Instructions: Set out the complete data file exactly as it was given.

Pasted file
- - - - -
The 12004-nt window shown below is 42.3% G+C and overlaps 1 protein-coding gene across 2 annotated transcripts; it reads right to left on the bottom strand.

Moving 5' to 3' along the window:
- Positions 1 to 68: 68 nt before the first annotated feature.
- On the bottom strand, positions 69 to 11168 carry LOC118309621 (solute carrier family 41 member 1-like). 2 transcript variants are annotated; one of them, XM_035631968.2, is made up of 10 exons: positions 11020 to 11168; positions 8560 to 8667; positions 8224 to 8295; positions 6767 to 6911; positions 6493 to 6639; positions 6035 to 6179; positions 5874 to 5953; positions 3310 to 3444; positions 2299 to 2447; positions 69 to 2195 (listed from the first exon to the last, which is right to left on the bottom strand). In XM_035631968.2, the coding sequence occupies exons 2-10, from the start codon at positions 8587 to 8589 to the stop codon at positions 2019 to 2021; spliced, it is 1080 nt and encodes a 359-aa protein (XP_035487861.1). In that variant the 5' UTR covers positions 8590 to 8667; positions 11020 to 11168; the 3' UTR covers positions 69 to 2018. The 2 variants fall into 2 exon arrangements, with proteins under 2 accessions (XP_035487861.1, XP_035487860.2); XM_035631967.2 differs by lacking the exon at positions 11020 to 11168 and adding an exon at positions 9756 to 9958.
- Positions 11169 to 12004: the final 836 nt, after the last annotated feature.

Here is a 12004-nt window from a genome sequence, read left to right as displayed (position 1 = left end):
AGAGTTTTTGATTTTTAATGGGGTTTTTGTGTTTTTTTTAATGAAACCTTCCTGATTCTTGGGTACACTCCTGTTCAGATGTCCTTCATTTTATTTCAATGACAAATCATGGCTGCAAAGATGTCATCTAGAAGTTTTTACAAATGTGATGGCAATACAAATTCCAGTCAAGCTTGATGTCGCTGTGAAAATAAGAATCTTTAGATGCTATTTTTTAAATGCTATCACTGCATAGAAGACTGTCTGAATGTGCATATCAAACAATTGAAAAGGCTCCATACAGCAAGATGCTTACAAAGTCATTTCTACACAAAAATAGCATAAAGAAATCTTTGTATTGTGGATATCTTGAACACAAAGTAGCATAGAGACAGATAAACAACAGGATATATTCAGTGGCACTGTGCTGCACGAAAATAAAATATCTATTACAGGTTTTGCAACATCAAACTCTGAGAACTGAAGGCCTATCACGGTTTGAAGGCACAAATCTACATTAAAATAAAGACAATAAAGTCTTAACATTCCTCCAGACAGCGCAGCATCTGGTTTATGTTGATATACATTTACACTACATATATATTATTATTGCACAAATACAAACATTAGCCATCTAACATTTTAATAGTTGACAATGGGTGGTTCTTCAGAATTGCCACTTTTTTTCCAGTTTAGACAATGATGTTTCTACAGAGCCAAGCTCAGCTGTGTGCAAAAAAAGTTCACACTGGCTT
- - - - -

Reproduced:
The 12004-nt window shown below is 42.3% G+C and overlaps 1 protein-coding gene across 2 annotated transcripts; it reads right to left on the bottom strand.

Moving 5' to 3' along the window:
- Positions 1 to 68: 68 nt before the first annotated feature.
- On the bottom strand, positions 69 to 11168 carry LOC118309621 (solute carrier family 41 member 1-like). 2 transcript variants are annotated; one of them, XM_035631968.2, is made up of 10 exons: positions 11020 to 11168; positions 8560 to 8667; positions 8224 to 8295; positions 6767 to 6911; positions 6493 to 6639; positions 6035 to 6179; positions 5874 to 5953; positions 3310 to 3444; positions 2299 to 2447; positions 69 to 2195 (listed from the first exon to the last, which is right to left on the bottom strand). In XM_035631968.2, the coding sequence occupies exons 2-10, from the start codon at positions 8587 to 8589 to the stop codon at positions 2019 to 2021; spliced, it is 1080 nt and encodes a 359-aa protein (XP_035487861.1). In that variant the 5' UTR covers positions 8590 to 8667; positions 11020 to 11168; the 3' UTR covers positions 69 to 2018. The 2 variants fall into 2 exon arrangements, with proteins under 2 accessions (XP_035487861.1, XP_035487860.2); XM_035631967.2 differs by lacking the exon at positions 11020 to 11168 and adding an exon at positions 9756 to 9958.
- Positions 11169 to 12004: the final 836 nt, after the last annotated feature.

Here is a 12004-nt window from a genome sequence, read left to right as displayed (position 1 = left end):
AGAGTTTTTGATTTTTAATGGGGTTTTTGTGTTTTTTTTAATGAAACCTTCCTGATTCTTGGGTACACTCCTGTTCAGATGTCCTTCATTTTATTTCAATGACAAATCATGGCTGCAAAGATGTCATCTAGAAGTTTTTACAAATGTGATGGCAATACAAATTCCAGTCAAGCTTGATGTCGCTGTGAAAATAAGAATCTTTAGATGCTATTTTTTAAATGCTATCACTGCATAGAAGACTGTCTGAATGTGCATATCAAACAATTGAAAAGGCTCCATACAGCAAGATGCTTACAAAGTCATTTCTACACAAAAATAGCATAAAGAAATCTTTGTATTGTGGATATCTTGAACACAAAGTAGCATAGAGACAGATAAACAACAGGATATATTCAGTGGCACTGTGCTGCACGAAAATAAAATATCTATTACAGGTTTTGCAACATCAAACTCTGAGAACTGAAGGCCTATCACGGTTTGAAGGCACAAATCTACATTAAAATAAAGACAATAAAGTCTTAACATTCCTCCAGACAGCGCAGCATCTGGTTTATGTTGATATACATTTACACTACATATATATTATTATTGCACAAATACAAACATTAGCCATCTAACATTTTAATAGTTGACAATGGGTGGTTCTTCAGAATTGCCACTTTTTTTCCAGTTTAGACAATGATGTTTCTACAGAGCCAAGCTCAGCTGTGTGCAAAAAAAGTTCACACTGGCTT